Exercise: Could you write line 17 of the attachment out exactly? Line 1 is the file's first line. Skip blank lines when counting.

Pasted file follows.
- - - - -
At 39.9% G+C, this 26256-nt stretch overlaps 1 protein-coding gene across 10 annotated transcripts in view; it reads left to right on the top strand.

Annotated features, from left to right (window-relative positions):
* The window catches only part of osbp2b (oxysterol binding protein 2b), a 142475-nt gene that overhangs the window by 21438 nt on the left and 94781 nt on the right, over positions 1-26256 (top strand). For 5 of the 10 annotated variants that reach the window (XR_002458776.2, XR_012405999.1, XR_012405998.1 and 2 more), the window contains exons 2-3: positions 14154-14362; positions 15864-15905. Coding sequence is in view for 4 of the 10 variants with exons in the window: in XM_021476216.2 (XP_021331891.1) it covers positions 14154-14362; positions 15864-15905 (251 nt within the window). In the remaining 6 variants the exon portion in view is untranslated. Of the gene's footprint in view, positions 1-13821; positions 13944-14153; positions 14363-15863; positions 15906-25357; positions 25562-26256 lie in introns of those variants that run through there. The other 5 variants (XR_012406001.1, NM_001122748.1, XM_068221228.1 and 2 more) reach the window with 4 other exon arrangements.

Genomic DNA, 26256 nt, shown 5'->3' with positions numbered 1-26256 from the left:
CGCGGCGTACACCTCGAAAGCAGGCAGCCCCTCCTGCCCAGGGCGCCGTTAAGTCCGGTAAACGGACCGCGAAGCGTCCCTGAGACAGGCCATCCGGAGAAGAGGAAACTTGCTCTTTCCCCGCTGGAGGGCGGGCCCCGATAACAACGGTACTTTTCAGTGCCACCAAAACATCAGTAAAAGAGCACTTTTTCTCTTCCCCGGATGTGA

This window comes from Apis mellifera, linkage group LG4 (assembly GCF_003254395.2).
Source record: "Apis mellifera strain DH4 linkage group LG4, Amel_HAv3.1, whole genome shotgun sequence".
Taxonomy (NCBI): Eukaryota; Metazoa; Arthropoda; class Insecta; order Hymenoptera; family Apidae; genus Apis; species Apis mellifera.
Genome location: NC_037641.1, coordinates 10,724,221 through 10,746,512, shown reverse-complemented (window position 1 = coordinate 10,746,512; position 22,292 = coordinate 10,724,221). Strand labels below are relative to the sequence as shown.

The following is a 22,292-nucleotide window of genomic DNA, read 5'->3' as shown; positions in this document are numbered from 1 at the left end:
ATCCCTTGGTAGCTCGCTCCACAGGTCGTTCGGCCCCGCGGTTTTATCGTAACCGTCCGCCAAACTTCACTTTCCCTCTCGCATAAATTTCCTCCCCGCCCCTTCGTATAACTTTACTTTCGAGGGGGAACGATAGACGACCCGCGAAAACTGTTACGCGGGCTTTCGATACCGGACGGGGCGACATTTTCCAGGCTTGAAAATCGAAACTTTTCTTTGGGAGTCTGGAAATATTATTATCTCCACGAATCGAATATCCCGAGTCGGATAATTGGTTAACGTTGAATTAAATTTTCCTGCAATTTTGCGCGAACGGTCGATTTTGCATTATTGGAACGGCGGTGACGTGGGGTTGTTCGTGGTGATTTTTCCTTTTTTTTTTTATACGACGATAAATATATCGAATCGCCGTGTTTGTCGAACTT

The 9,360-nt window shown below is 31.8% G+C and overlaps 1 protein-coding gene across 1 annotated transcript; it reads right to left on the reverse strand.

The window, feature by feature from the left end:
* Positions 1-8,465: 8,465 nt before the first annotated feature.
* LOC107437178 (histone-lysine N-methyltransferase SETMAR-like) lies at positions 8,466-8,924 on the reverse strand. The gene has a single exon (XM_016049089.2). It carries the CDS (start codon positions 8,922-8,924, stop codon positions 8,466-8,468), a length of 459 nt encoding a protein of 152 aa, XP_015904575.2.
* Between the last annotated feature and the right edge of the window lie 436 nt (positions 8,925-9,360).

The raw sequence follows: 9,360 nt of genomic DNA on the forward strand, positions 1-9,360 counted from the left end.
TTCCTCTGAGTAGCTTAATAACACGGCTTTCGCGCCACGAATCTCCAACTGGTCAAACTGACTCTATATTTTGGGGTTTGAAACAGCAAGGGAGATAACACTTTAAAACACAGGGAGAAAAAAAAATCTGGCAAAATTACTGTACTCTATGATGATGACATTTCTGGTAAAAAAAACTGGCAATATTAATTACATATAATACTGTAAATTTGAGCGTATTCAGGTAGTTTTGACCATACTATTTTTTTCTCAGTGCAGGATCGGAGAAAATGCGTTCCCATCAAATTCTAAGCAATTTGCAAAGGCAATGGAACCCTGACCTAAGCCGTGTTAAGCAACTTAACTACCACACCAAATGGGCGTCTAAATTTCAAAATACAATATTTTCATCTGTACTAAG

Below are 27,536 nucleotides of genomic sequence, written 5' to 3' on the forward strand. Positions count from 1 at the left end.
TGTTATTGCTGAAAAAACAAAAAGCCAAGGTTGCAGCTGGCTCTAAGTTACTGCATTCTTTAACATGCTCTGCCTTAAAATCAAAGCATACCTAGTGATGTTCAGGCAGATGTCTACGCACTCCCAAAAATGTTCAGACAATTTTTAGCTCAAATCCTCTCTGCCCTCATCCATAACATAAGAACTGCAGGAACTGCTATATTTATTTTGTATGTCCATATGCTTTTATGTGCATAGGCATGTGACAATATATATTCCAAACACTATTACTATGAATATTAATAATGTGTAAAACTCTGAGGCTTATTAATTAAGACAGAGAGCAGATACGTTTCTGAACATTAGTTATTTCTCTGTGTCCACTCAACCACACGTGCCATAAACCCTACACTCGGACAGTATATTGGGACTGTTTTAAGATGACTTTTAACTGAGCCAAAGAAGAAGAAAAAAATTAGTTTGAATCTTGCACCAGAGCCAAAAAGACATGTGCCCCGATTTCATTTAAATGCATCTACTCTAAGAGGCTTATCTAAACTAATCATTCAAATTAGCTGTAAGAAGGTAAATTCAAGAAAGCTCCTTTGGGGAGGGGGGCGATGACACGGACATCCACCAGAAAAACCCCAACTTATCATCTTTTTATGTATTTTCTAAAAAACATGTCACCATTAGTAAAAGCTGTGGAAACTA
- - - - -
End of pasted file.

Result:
The raw sequence follows: 9,360 nt of genomic DNA on the forward strand, positions 1-9,360 counted from the left end.